The Office of the Attorney General’s Legal Victories Protecting Housing for DC Residents

The District is in the midst of a housing crisis, with too many residents struggling to access safe and affordable places to live. The Office of the Attorney General (OAG) has been using all the tools in our toolbox to preserve existing housing and protect tenants. One of OAG’s core missions remains preserving affordable housing and disrupting the business model drives out long-term residents for quick profits. Over the past seven years, the office has secured major victories that have a real impact in the lives of Washingtonians.

As of April 2022, OAG has returned more than more than $3 million to District tenants, and won court judgements that will return another more than $1.3 million to tenants who have been wronged by their landlords. We will always continue to stand up for tenants and hold property owners accountable if they neglect their properties or try to make a quick buck by circumventing tenants’ rights.

This advocacy for tenants makes a big difference—and often their health and safety are on the line.

  • Felipa Arias, a tenant of 2724 11th Street NW which OAG sued and then got to pay restitution to tenants and penalties, explained: “I have lived in this apartment for nearly 30 years. It’s home. But it hasn’t always felt that way. My family has had to deal with issues such as crumbling walls, water damage, and mold. We’ve also had to deal with an array of pests: rats, mice, bedbugs, roaches, and more. Whenever we would ask the building’s management to remedy these issues, the repairs that were made either didn’t last long or didn’t actually fix the issue. Many of us living in this building are immigrants. We had to deal with a language barrier and laws that were unfamiliar to us. Although this has been a frustrating and long journey, I appreciate OAG for standing up for us and for his office’s work to support us.” 
  • Fatima Guardado, a tenant at the Hawaii-Webster apartments which OAG sued in February of 2022, explained: “For too long, my family has been forced to live with water leaks, bubbling paint, and mold that has caused health problems for me and for my children. Though we pay our rent on time each month, our landlord refuses to make necessary repairs. I want to raise my children in this community, near their school and our family. I am grateful that OAG is standing up for us and for my neighbors, and I am hopeful that this lawsuit will make this complex a safe place for families like mine.”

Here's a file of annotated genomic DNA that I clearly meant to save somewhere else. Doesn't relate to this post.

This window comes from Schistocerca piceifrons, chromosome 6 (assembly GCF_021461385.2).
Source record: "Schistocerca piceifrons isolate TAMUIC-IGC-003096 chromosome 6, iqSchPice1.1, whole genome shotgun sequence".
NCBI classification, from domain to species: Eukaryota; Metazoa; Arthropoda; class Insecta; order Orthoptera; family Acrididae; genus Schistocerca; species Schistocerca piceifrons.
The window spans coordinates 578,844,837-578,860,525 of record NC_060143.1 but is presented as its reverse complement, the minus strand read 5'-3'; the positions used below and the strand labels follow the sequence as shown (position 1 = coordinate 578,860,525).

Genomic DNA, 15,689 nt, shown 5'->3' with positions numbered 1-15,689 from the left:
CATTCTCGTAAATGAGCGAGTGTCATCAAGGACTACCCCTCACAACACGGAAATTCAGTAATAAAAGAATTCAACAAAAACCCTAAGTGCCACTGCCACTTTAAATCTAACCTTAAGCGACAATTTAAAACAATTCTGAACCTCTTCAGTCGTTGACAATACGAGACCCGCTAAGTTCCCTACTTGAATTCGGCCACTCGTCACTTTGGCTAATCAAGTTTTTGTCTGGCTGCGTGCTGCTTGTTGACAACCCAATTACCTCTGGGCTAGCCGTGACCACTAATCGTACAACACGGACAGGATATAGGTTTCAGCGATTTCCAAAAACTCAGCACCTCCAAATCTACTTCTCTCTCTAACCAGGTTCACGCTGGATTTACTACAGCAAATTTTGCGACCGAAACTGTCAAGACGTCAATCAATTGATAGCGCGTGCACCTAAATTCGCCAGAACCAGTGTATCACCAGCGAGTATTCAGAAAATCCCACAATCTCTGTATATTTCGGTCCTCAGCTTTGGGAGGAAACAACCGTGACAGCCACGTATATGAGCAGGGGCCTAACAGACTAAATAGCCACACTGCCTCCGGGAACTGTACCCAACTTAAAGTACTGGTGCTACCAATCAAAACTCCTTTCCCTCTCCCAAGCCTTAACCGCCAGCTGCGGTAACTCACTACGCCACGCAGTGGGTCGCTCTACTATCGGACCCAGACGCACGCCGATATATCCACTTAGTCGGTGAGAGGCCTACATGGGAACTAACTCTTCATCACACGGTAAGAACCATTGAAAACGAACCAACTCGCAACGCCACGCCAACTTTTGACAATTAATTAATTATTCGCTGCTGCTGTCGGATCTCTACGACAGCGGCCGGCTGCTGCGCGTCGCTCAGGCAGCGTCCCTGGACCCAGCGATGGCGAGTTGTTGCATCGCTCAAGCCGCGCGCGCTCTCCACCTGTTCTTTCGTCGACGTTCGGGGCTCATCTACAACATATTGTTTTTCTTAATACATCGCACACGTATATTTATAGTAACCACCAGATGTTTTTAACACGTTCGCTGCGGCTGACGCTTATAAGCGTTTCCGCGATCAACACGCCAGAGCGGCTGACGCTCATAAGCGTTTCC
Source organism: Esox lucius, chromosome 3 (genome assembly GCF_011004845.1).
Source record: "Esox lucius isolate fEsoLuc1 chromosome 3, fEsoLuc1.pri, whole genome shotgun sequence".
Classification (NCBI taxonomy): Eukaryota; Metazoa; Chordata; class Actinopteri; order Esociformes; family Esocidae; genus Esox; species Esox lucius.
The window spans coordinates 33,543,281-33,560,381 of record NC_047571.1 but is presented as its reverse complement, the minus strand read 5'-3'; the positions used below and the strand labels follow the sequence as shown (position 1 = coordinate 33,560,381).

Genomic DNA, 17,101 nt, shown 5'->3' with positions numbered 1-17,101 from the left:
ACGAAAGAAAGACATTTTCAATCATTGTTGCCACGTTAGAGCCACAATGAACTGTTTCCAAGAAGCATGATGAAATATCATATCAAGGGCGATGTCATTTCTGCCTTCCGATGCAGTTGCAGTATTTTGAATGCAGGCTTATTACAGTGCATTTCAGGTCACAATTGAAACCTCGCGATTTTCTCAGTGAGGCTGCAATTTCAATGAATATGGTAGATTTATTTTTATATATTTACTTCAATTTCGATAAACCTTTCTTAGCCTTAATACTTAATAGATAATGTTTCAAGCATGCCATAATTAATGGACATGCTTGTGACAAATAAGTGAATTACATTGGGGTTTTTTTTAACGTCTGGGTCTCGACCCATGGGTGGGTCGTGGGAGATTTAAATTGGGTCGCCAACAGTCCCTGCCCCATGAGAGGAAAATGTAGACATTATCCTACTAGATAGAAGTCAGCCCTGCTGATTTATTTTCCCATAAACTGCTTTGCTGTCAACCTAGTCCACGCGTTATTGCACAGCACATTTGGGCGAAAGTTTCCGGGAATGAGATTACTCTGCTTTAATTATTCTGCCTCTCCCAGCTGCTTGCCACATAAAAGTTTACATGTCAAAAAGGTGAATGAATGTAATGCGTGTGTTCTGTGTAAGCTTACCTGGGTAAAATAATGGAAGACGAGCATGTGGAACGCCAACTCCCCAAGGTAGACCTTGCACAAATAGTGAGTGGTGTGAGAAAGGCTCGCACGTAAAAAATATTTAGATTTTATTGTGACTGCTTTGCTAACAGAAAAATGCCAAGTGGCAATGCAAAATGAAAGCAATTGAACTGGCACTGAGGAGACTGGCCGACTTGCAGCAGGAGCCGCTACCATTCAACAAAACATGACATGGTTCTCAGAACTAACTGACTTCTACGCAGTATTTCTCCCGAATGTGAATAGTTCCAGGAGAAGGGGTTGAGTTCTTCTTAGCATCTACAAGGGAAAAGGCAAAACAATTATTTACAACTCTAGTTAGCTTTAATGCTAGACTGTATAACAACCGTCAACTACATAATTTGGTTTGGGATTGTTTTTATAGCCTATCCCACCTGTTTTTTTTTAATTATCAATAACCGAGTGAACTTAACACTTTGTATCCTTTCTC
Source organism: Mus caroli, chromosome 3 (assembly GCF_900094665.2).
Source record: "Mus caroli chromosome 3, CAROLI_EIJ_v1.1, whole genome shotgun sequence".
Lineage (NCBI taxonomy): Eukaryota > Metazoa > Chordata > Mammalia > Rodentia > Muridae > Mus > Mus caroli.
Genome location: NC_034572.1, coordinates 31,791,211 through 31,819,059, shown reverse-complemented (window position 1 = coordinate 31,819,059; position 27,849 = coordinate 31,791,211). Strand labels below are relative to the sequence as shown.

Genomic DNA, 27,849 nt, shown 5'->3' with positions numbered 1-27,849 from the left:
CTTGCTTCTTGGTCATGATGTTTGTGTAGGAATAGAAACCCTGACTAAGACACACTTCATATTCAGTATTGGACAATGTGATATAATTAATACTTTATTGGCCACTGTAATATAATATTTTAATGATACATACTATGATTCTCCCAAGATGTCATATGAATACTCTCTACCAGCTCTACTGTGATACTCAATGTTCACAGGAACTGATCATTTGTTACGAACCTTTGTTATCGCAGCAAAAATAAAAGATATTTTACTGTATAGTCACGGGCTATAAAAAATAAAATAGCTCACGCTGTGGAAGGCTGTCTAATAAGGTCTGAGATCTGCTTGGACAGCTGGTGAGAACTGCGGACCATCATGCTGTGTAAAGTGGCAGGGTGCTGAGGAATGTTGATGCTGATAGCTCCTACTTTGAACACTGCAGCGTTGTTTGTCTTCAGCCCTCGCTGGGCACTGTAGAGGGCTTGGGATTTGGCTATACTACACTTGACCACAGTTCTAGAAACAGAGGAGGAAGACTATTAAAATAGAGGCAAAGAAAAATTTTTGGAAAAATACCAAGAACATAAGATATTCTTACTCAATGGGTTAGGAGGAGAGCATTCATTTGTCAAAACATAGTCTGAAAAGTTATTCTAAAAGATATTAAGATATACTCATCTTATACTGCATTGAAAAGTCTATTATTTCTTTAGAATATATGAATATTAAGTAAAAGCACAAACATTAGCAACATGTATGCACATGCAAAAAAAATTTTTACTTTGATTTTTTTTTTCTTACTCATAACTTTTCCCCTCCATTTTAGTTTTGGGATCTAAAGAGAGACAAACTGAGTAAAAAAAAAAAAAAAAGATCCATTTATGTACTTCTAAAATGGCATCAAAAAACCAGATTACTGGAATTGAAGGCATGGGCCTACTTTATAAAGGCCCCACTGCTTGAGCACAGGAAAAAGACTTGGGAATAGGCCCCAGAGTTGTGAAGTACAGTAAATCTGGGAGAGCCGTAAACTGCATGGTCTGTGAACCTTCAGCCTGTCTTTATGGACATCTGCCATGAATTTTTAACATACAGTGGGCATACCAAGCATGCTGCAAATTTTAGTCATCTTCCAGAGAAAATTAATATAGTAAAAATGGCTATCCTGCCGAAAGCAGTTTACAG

As part of OAG’s focus on protecting tenants, the office enforces a variety of laws, including the Tenant Receivership Act, Consumer Protection Procedures Act, Lead-Hazard Prevention and Elimination Act, and DC Human Rights Act which protect tenants from civil rights or housing code violations, including lead paint exposure, and provide them restitution. OAG uses these laws to aggressively stand up for the rights of tenants, and has secured significant housing justice victories for residents.

Here are the legal wins OAG has secured on housing justice issues:

Standing Up for Safety and Quality of Life

  • Congress Heights Apartments: In 2016, OAG filed suit against Sanford Capital, the owners of the Congress Heights Apartments, over extreme disrepair and dangerous housing code violations. OAG forced Sanford Capitol to pay restitution to tenants, and leave the DC market. Unfortunately, Sanford tried to transfer the building to new owners who were using the same tricks to push residents out. OAG sued again in 2020, and in January 2022, the building’s new nonprofit owner agreed to transform the current 47-unit apartment complex into approximately 180 units of affordable housing as well as significant retail at the site.
  • 6145-6149 Kansas Ave NE: In 2020, OAG sued the landlords of 6145-6149 Kansas Ave NE over housing code violations, including mold, leaks, infestations, fire safety violations, and toxic lead. In December 2021, a judge granted $4.75 million in penalties—$3.2 million for lead violations, and $1.57 million in CPPA violations. The judge also granted more than $615,000 in restitution for tenants to refund the rent they paid while there were housing code violations and required the landlord to shape up its practices and hire a new property manager.